Agri Business

Milk fortification project gathers momentum across India

Our Bureau Ahmedabad | Updated on June 09, 2019 Published on June 09, 2019

The project aims to process about 2 million tonnes of fortified liquid milk reaching around 30 million consumers (file photo)   -  THE HINDU

25 milk federations in 20 States fortifying 55 lakh litres of milk per day

The Milk Fortification Project, a collaborative initiative of the World Bank, Tata Trusts and the National Dairy Development Board (NDDB) to address vitamin deficiency in consumers, has seen significant progress in the past two years.

According to the latest information shared by the NDDB about 25 milk federations, producer companies or milk unions across 20 States in the country are fortifying about 55 lakh litres of milk per day. The fortification is being carried out per Standard Operating Procedures (SOP) developed by NDDB and FSSAI.

Till date, about one million tonnes of milk have been fortified.

The project aims to process about two million tonnes of fortified milk, reaching around 30 million consumers. The project duration is 23 months. The NDDB is providing consultancy services to the World Bank for implementation of this project.

The Board is also providing technical and financial support to milk federations, producer companies and unions for project implementation, including development of SOPs for milk fortification and testing; quality assurance and quality control; trials, training,capacity building and for developing promotional materials.

Of the 25 project proposals approved, 15 have been launched; in 10, trials and training have been completed and the launch is in the offing. While inaugurating a workshop on ‘Sustaining Efforts of Milk Fortification in India’ at NDDB in Anand on Friday, Dilip Rath, Chairman, NDDB, informed that Vitamin A and D deficiencies are widely prevalent in the country and fortification of appropriate foods with them is a viable strategy to tackle micronutrient malnutrition.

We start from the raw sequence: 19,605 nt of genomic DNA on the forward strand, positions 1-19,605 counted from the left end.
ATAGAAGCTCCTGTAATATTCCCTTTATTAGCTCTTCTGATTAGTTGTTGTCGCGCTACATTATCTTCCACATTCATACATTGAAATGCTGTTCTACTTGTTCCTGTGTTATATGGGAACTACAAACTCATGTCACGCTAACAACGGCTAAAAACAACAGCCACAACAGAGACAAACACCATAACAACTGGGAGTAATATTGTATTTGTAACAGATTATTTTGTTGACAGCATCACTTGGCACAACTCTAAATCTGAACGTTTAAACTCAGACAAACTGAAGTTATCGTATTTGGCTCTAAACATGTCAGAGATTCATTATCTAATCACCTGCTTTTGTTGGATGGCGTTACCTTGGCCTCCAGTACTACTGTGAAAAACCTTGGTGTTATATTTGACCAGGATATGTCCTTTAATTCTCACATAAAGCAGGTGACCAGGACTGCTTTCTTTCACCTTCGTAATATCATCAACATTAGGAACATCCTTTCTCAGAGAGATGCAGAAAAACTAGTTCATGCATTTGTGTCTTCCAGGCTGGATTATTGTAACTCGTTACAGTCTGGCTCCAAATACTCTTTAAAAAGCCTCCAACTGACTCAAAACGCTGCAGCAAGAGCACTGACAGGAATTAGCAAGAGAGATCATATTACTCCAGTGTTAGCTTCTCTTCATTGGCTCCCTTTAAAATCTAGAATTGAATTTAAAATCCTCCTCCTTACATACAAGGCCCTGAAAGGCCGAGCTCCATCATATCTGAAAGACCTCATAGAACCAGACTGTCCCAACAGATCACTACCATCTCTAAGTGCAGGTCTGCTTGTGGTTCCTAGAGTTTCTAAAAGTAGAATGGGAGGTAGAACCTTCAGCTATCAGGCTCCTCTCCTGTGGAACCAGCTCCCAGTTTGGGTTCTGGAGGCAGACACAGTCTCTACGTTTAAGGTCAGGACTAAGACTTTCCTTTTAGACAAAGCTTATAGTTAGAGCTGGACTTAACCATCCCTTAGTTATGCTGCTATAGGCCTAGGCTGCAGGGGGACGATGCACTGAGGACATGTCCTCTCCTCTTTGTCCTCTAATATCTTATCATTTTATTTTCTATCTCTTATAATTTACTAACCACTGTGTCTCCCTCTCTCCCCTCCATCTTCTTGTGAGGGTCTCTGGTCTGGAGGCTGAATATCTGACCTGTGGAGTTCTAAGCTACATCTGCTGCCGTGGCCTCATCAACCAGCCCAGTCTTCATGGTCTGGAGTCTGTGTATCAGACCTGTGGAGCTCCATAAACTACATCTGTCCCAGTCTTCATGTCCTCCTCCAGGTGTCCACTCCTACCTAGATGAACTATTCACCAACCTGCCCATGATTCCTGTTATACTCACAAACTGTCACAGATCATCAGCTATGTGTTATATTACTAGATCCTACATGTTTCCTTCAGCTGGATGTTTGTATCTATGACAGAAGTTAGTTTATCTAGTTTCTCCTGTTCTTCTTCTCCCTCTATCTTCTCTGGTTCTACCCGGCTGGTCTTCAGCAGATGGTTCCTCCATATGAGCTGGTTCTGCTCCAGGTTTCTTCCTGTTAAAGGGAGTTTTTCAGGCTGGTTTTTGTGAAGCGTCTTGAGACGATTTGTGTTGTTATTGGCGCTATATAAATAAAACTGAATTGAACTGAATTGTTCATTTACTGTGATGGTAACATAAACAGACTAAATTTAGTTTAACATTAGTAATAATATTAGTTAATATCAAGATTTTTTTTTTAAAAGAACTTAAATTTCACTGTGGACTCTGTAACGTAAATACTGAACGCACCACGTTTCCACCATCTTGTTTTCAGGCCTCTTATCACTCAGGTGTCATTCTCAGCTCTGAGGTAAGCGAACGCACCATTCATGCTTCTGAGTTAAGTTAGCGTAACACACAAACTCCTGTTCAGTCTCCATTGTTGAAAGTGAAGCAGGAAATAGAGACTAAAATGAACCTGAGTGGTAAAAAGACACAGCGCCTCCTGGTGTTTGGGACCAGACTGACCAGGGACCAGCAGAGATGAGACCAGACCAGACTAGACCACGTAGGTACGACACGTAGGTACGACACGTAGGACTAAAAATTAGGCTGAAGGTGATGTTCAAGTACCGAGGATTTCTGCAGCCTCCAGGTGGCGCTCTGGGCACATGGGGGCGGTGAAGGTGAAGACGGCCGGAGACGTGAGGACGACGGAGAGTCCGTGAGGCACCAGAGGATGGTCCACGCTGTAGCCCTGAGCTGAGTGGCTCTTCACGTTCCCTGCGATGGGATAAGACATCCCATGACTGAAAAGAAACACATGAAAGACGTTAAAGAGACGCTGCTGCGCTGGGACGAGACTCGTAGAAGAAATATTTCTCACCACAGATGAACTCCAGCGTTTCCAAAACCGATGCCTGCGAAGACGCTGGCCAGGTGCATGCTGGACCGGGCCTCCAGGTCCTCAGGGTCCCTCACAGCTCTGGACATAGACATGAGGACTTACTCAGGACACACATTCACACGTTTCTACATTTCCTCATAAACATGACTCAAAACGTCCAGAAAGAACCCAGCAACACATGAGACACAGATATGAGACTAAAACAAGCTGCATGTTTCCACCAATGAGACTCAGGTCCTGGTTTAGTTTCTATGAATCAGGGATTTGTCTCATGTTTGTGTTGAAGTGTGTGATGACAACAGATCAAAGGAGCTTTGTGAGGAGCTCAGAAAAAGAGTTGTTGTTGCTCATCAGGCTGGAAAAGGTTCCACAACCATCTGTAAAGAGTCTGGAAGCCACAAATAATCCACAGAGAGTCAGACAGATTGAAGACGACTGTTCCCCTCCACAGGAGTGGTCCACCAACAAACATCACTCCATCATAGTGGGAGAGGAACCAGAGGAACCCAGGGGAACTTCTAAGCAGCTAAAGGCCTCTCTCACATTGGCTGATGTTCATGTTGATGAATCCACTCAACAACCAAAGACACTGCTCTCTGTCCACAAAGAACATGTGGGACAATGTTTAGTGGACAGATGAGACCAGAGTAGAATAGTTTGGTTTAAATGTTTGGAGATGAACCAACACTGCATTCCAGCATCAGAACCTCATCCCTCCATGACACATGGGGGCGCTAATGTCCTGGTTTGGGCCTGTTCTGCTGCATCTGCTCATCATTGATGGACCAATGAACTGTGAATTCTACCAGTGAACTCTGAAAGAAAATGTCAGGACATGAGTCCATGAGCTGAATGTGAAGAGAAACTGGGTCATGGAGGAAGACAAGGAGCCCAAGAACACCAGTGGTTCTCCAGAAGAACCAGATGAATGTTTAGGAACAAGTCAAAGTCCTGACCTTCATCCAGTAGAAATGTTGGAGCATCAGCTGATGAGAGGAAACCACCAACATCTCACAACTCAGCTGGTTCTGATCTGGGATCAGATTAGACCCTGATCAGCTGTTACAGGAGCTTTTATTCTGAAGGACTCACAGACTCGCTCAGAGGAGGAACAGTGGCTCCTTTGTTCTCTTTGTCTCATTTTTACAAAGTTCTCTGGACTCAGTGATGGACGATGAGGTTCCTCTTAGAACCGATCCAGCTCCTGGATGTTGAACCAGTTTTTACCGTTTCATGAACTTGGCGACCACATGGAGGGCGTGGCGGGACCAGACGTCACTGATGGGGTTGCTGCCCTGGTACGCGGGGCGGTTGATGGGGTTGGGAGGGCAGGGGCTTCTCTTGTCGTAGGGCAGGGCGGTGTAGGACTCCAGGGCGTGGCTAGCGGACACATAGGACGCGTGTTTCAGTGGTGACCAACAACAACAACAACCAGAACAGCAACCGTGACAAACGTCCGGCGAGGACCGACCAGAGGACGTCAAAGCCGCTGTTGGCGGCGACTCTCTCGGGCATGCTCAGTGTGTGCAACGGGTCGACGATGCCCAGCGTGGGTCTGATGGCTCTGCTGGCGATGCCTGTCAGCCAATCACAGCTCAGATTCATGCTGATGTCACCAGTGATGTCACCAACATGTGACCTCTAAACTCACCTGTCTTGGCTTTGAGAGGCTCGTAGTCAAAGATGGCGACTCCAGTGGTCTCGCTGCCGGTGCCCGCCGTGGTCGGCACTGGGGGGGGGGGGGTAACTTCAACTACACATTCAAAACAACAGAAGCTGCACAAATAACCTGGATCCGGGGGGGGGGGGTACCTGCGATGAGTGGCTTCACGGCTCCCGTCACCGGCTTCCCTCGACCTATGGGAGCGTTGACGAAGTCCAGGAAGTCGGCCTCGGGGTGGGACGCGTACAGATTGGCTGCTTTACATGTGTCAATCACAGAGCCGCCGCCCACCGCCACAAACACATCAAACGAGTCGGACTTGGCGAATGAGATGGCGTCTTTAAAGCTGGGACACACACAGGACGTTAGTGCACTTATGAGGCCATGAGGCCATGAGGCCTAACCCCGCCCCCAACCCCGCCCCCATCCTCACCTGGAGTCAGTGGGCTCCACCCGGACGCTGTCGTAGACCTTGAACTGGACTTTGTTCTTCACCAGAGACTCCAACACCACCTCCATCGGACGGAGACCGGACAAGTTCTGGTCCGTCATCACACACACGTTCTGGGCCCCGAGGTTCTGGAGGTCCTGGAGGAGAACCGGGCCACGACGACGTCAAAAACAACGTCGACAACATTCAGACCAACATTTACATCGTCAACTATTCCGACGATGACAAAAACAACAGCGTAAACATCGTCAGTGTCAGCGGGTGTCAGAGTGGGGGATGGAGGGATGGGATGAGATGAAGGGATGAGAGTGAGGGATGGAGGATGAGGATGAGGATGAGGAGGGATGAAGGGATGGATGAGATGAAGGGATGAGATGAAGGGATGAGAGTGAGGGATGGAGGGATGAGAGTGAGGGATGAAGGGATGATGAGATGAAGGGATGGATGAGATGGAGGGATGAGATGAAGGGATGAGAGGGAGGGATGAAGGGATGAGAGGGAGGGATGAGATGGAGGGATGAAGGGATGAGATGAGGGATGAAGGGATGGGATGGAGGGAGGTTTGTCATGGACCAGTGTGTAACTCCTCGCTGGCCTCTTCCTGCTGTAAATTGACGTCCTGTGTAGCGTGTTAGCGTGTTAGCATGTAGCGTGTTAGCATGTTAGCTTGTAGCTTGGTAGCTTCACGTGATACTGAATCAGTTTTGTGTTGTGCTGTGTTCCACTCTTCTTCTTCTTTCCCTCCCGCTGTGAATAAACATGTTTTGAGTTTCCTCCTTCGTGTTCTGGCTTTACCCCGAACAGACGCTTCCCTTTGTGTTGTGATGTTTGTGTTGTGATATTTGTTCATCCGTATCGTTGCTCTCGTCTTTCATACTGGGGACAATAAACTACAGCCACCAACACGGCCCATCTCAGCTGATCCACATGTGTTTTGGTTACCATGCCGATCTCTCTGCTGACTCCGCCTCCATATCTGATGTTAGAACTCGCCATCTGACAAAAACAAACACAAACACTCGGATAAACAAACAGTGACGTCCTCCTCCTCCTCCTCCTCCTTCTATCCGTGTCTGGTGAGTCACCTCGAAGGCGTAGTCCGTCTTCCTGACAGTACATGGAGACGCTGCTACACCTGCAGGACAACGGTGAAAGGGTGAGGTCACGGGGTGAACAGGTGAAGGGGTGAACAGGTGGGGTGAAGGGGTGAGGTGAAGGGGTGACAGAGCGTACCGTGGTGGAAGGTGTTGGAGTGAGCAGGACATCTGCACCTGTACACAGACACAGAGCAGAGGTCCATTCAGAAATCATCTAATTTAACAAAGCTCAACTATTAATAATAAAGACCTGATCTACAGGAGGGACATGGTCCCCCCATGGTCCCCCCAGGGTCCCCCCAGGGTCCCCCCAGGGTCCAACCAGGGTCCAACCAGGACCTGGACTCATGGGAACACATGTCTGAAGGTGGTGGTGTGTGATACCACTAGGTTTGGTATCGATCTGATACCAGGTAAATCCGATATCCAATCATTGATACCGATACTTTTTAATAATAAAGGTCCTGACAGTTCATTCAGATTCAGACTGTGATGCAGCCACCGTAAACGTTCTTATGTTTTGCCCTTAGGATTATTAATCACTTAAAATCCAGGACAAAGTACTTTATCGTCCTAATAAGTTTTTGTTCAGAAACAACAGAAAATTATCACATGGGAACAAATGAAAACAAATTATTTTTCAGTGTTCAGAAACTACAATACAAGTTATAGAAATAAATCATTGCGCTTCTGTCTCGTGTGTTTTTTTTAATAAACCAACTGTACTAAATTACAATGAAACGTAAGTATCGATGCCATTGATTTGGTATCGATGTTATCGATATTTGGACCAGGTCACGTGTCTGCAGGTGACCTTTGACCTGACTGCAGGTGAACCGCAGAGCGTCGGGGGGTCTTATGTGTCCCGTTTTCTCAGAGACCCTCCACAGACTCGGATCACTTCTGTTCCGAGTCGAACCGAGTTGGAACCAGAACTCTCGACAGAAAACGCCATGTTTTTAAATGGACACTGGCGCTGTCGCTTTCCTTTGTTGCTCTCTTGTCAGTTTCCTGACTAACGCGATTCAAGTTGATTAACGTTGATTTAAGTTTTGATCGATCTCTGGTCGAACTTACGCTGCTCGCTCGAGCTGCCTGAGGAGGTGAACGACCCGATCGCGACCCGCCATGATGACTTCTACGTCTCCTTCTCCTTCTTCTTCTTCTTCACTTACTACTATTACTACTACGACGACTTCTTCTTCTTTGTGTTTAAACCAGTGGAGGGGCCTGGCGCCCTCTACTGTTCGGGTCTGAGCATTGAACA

“More specifically to India, micronutrient malnutrition is a silent emergency. As per WHO and UNICEF 2009 reports, the nation bears the burden of more than a quarter of the world’s vitamin A deficient preschool children and more than 13 million susceptible infants to iodine deficiency,” said Rath. According to National Family Health Survey-4 data, among children under five years in India, 38.4 per cent are stunted, 21 per cent are wasted and 35.7 per cent are underweight. Micronutrient deficiencies such as iron, folic acid, vitamin B12, zinc and vitamin D are prevalent and have an overwhelming impact over public health and economic productivity of the nation. The most powerful solution to combat this challenge is food fortification.

With its high volume of production, widespread distribution network, affordability and all-around acceptability in the daily food habit has emerged as the best vehicle for fortification. “We are the world’s largest milk producing country and our per capita milk availability has now increased to 375 g per day. Milk fortification is highly affordable and cost effective, as it cost less than three paise per litre,” Rath said.

Edward W Bresnyan, Senior Agricultural Economist, World Bank, mentioned that the South Asia Food and Nutrition Security Initiative (SAFANSI) seeks to address the South Asian Enigma — How chronic malnutrition remains intractable despite high economic growth — by fostering cross-cutting actions that will lead to measurable improvements in food and nutrition security.

Published on June 09, 2019

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